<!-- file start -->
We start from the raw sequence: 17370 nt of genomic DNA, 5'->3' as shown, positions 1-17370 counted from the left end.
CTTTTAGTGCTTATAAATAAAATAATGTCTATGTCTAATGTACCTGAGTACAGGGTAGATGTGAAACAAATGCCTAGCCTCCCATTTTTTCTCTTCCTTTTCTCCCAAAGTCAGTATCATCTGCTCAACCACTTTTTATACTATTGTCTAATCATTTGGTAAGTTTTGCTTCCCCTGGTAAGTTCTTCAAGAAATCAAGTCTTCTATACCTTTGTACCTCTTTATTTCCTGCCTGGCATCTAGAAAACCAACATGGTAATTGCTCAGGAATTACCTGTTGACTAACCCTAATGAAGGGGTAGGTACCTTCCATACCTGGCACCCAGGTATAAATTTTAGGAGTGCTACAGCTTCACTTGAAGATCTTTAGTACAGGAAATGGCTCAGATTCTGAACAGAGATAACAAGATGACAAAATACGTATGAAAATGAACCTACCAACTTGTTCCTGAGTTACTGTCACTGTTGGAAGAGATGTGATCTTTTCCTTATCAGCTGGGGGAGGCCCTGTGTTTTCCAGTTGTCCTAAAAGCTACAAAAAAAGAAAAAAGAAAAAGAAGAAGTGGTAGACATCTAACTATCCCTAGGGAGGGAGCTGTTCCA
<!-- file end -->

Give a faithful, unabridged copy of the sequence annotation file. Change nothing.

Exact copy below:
We start from the raw sequence: 17370 nt of genomic DNA, 5'->3' as shown, positions 1-17370 counted from the left end.
CTTTTAGTGCTTATAAATAAAATAATGTCTATGTCTAATGTACCTGAGTACAGGGTAGATGTGAAACAAATGCCTAGCCTCCCATTTTTTCTCTTCCTTTTCTCCCAAAGTCAGTATCATCTGCTCAACCACTTTTTATACTATTGTCTAATCATTTGGTAAGTTTTGCTTCCCCTGGTAAGTTCTTCAAGAAATCAAGTCTTCTATACCTTTGTACCTCTTTATTTCCTGCCTGGCATCTAGAAAACCAACATGGTAATTGCTCAGGAATTACCTGTTGACTAACCCTAATGAAGGGGTAGGTACCTTCCATACCTGGCACCCAGGTATAAATTTTAGGAGTGCTACAGCTTCACTTGAAGATCTTTAGTACAGGAAATGGCTCAGATTCTGAACAGAGATAACAAGATGACAAAATACGTATGAAAATGAACCTACCAACTTGTTCCTGAGTTACTGTCACTGTTGGAAGAGATGTGATCTTTTCCTTATCAGCTGGGGGAGGCCCTGTGTTTTCCAGTTGTCCTAAAAGCTACAAAAAAAGAAAAAAGAAAAAGAAGAAGTGGTAGACATCTAACTATCCCTAGGGAGGGAGCTGTTCCA